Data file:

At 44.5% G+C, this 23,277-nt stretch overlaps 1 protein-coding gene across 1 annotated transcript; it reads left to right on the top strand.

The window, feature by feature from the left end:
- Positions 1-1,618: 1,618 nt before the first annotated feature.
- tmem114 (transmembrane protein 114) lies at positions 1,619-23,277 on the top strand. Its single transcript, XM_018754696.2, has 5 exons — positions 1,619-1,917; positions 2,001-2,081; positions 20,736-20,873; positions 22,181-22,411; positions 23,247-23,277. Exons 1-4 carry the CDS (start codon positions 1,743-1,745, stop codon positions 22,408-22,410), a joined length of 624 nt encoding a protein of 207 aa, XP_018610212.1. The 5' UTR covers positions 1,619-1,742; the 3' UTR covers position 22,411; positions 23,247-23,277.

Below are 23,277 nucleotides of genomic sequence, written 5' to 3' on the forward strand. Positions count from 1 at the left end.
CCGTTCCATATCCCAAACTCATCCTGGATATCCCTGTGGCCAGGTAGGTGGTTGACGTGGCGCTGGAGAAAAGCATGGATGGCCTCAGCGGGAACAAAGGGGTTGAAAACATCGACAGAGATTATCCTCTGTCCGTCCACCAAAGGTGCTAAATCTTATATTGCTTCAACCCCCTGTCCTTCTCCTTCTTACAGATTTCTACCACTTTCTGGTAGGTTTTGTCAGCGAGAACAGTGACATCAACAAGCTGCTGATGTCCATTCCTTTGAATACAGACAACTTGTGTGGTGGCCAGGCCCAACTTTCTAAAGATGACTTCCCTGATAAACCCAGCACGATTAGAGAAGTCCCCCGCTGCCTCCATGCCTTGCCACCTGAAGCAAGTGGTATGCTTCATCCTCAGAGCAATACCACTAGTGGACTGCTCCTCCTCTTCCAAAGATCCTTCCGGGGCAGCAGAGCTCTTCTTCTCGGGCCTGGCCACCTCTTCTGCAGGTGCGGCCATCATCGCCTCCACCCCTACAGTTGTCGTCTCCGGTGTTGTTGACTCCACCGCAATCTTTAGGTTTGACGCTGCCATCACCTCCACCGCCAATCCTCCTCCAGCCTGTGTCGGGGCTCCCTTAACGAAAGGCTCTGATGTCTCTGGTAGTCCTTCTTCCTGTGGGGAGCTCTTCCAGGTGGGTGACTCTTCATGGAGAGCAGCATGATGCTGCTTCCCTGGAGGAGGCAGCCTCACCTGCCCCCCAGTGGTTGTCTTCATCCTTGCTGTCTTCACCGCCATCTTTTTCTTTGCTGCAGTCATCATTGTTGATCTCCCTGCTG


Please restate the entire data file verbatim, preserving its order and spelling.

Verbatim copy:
At 44.5% G+C, this 23,277-nt stretch overlaps 1 protein-coding gene across 1 annotated transcript; it reads left to right on the top strand.

The window, feature by feature from the left end:
- Positions 1-1,618: 1,618 nt before the first annotated feature.
- tmem114 (transmembrane protein 114) lies at positions 1,619-23,277 on the top strand. Its single transcript, XM_018754696.2, has 5 exons — positions 1,619-1,917; positions 2,001-2,081; positions 20,736-20,873; positions 22,181-22,411; positions 23,247-23,277. Exons 1-4 carry the CDS (start codon positions 1,743-1,745, stop codon positions 22,408-22,410), a joined length of 624 nt encoding a protein of 207 aa, XP_018610212.1. The 5' UTR covers positions 1,619-1,742; the 3' UTR covers position 22,411; positions 23,247-23,277.

Below are 23,277 nucleotides of genomic sequence, written 5' to 3' on the forward strand. Positions count from 1 at the left end.
CCGTTCCATATCCCAAACTCATCCTGGATATCCCTGTGGCCAGGTAGGTGGTTGACGTGGCGCTGGAGAAAAGCATGGATGGCCTCAGCGGGAACAAAGGGGTTGAAAACATCGACAGAGATTATCCTCTGTCCGTCCACCAAAGGTGCTAAATCTTATATTGCTTCAACCCCCTGTCCTTCTCCTTCTTACAGATTTCTACCACTTTCTGGTAGGTTTTGTCAGCGAGAACAGTGACATCAACAAGCTGCTGATGTCCATTCCTTTGAATACAGACAACTTGTGTGGTGGCCAGGCCCAACTTTCTAAAGATGACTTCCCTGATAAACCCAGCACGATTAGAGAAGTCCCCCGCTGCCTCCATGCCTTGCCACCTGAAGCAAGTGGTATGCTTCATCCTCAGAGCAATACCACTAGTGGACTGCTCCTCCTCTTCCAAAGATCCTTCCGGGGCAGCAGAGCTCTTCTTCTCGGGCCTGGCCACCTCTTCTGCAGGTGCGGCCATCATCGCCTCCACCCCTACAGTTGTCGTCTCCGGTGTTGTTGACTCCACCGCAATCTTTAGGTTTGACGCTGCCATCACCTCCACCGCCAATCCTCCTCCAGCCTGTGTCGGGGCTCCCTTAACGAAAGGCTCTGATGTCTCTGGTAGTCCTTCTTCCTGTGGGGAGCTCTTCCAGGTGGGTGACTCTTCATGGAGAGCAGCATGATGCTGCTTCCCTGGAGGAGGCAGCCTCACCTGCCCCCCAGTGGTTGTCTTCATCCTTGCTGTCTTCACCGCCATCTTTTTCTTTGCTGCAGTCATCATTGTTGATCTCCCTGCTG